Songs from the Loom: A Navajo Girl Learns to Weave

Songs from the Loom: A Navajo Girl Learns to Weave

by Monty Roessel
     
 

Editorial Reviews

School Library Journal - School Library Journal
Gr 4-6-``Weaving is more than just a craft to the Navajos. It is an expression of the culture.'' Thus, Roessel shares his heritage with readers by describing how his mother taught his daughter how to work a loom. From the shearing of the sheep to the weaving itself, traditions, stories, and lively, full-color photographs bring the activities to life. There are three main aspects to the book: the story of Jaclyn and her grandmother; traditional stories; and factual information about Navajo life today. The first two are extremely well integrated. Unfortunately, the third section, while good in and of itself, interrupts the story line and makes it choppy. While some of the photographs are not captioned, and a few do not mesh with the text on the same page, they nonetheless enhance the information. A map showing the area discussed and a diagram of a loom are included. A brief, but clear, glossary is appended. This book will tie in nicely with the fictional favorite, The Goat in the Rug (Four Winds, 1984) by Charles L. Blood and Martin Link, and contrasts well with titles on European style weaving, such as The Weaver's Gift (Warne, 1981; o.p.) by Kathryn Lasky. On its own, Songs from the Loom will be a useful addition to collections on Native Americans in the modern world.-Darcy Schild, Schwegler Elementary School, Lawrence, KS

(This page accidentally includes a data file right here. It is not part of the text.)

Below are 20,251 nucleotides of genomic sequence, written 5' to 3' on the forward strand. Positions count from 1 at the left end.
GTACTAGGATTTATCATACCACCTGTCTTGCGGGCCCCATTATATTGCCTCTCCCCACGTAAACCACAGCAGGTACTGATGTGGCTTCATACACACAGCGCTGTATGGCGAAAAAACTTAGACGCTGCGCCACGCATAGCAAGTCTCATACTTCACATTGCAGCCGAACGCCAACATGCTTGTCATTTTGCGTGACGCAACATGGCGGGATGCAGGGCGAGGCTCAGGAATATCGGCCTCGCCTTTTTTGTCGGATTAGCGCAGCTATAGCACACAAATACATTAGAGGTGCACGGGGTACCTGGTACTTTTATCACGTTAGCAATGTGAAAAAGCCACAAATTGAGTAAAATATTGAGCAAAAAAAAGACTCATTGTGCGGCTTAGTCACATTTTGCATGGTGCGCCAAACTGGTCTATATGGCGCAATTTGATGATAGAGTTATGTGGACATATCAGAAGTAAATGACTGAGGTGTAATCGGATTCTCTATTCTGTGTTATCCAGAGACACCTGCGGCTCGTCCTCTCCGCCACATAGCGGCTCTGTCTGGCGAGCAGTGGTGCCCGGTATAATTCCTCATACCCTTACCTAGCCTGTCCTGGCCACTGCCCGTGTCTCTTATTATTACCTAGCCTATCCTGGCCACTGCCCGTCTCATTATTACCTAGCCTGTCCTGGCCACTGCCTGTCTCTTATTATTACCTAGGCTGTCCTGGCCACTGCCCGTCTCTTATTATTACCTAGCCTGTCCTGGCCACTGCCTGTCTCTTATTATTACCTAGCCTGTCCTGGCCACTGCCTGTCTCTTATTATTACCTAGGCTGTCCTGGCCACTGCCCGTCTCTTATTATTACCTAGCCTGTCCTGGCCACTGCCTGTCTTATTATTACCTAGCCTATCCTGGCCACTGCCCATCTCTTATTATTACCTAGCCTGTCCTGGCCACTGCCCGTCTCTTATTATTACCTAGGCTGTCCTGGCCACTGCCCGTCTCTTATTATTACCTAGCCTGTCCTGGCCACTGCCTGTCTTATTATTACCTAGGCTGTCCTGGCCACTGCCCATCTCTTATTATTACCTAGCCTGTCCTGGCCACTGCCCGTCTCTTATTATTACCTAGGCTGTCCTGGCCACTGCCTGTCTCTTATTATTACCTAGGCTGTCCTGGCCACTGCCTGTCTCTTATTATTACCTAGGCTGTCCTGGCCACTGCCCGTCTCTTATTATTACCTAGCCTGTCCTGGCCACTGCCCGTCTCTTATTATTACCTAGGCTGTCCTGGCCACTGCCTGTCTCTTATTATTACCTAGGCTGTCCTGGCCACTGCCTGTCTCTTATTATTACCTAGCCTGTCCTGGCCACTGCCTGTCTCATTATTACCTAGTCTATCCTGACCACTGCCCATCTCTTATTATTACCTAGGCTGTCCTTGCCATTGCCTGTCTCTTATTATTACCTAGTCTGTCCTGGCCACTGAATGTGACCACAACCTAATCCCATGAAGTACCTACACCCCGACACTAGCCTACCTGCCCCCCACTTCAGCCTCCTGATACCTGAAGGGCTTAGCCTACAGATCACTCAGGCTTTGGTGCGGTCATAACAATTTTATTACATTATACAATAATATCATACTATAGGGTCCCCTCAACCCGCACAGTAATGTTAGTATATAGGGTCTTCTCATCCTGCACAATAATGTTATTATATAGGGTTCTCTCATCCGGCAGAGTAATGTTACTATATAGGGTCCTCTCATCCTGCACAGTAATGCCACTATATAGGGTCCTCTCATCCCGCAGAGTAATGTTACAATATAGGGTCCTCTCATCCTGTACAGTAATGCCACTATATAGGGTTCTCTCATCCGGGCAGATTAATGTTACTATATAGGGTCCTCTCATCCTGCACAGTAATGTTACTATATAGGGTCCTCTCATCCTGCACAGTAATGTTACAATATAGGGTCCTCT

Product Details

ISBN-13:
9780822597124
Publisher:
Lerner Publishing Group
Publication date:
09/28/1995
Series:
We Are Still Here Series
Pages:
48
Sales rank:
941,000
Product dimensions:
9.28(w) x 8.10(h) x 0.17(d)
Lexile:
780L (what's this?)
Age Range:
9 - 11 Years

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